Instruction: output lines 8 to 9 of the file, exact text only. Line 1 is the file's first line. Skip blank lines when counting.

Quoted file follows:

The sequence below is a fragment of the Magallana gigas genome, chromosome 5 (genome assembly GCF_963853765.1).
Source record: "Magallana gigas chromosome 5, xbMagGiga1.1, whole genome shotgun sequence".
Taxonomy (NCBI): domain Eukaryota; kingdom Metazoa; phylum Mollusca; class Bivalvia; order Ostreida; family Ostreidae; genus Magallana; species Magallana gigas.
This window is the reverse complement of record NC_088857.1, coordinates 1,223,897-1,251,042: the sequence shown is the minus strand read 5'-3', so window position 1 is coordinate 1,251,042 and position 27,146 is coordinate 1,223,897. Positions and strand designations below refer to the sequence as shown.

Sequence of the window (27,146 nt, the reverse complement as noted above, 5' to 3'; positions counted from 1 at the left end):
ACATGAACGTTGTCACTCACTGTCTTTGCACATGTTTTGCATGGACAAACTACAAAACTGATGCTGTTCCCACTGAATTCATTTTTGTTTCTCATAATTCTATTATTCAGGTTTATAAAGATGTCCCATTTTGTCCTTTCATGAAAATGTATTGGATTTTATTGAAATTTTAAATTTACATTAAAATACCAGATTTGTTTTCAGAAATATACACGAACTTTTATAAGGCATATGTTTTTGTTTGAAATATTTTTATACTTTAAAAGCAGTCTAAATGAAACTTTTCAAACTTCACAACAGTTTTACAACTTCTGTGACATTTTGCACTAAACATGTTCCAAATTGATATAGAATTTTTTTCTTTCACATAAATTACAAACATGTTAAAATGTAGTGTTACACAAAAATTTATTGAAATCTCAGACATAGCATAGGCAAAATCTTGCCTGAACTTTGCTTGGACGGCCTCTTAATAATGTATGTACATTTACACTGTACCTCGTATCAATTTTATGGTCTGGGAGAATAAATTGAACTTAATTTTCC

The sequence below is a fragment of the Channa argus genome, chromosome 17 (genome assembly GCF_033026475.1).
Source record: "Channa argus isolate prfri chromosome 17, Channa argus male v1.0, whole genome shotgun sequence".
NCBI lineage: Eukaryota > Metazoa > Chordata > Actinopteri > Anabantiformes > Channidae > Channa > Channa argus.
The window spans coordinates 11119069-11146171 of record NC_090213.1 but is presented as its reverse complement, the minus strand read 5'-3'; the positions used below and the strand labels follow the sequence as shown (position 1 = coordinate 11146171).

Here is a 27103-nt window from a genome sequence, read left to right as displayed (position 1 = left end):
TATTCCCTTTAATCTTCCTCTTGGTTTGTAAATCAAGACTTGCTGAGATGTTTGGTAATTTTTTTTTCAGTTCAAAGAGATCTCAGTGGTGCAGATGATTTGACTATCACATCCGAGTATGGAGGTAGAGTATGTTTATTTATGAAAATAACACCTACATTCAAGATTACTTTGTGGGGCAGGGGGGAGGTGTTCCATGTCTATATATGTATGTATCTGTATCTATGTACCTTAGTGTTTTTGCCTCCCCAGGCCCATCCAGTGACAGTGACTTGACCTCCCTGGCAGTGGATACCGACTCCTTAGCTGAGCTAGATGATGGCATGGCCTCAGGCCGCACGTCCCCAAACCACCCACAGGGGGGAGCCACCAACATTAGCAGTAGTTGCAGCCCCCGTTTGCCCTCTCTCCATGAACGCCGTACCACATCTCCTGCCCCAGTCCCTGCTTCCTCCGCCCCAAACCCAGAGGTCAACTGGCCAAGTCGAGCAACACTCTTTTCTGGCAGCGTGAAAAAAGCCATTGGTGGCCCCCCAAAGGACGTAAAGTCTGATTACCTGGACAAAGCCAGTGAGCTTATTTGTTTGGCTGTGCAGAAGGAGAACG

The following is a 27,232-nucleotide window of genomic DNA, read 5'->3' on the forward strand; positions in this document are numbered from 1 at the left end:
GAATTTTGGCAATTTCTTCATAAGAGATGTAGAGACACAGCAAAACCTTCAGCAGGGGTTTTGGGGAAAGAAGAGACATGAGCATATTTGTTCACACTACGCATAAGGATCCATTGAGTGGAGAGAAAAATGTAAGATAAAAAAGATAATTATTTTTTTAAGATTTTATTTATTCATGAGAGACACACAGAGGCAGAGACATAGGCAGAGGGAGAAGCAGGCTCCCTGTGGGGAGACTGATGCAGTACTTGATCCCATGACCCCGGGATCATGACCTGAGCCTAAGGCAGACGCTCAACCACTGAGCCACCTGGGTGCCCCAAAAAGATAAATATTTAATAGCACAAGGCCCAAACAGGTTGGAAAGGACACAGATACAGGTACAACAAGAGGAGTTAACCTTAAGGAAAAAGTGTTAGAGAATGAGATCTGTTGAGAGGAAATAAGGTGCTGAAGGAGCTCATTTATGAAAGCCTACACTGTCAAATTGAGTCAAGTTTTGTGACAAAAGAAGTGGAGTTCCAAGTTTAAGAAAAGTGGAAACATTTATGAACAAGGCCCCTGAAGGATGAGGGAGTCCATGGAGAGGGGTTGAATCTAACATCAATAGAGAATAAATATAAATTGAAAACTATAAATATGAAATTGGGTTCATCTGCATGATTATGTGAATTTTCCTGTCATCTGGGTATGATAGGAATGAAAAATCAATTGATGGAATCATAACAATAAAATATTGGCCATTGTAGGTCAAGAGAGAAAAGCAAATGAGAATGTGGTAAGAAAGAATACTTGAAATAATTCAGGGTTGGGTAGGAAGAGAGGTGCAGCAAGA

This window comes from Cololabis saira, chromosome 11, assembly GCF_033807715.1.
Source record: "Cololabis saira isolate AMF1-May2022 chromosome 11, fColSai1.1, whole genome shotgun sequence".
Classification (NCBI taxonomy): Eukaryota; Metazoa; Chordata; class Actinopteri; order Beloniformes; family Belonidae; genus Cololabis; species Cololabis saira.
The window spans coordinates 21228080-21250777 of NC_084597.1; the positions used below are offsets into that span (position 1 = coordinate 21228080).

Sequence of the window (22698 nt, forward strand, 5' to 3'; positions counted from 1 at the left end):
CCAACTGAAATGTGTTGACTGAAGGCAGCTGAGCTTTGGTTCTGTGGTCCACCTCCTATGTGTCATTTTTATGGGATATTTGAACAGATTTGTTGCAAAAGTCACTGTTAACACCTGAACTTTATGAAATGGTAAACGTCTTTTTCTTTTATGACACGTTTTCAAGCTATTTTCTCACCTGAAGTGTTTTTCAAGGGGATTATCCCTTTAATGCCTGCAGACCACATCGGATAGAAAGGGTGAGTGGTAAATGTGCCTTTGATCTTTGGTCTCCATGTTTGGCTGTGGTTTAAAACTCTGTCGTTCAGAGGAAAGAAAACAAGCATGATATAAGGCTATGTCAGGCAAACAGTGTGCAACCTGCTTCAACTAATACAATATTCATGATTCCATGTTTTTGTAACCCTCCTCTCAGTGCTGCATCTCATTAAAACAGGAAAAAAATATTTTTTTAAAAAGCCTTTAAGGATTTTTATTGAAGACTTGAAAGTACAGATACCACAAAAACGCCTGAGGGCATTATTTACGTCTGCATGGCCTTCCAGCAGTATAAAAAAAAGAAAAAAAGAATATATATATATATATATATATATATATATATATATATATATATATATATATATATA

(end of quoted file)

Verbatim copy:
Source record: "Channa argus isolate prfri chromosome 17, Channa argus male v1.0, whole genome shotgun sequence".
NCBI lineage: Eukaryota > Metazoa > Chordata > Actinopteri > Anabantiformes > Channidae > Channa > Channa argus.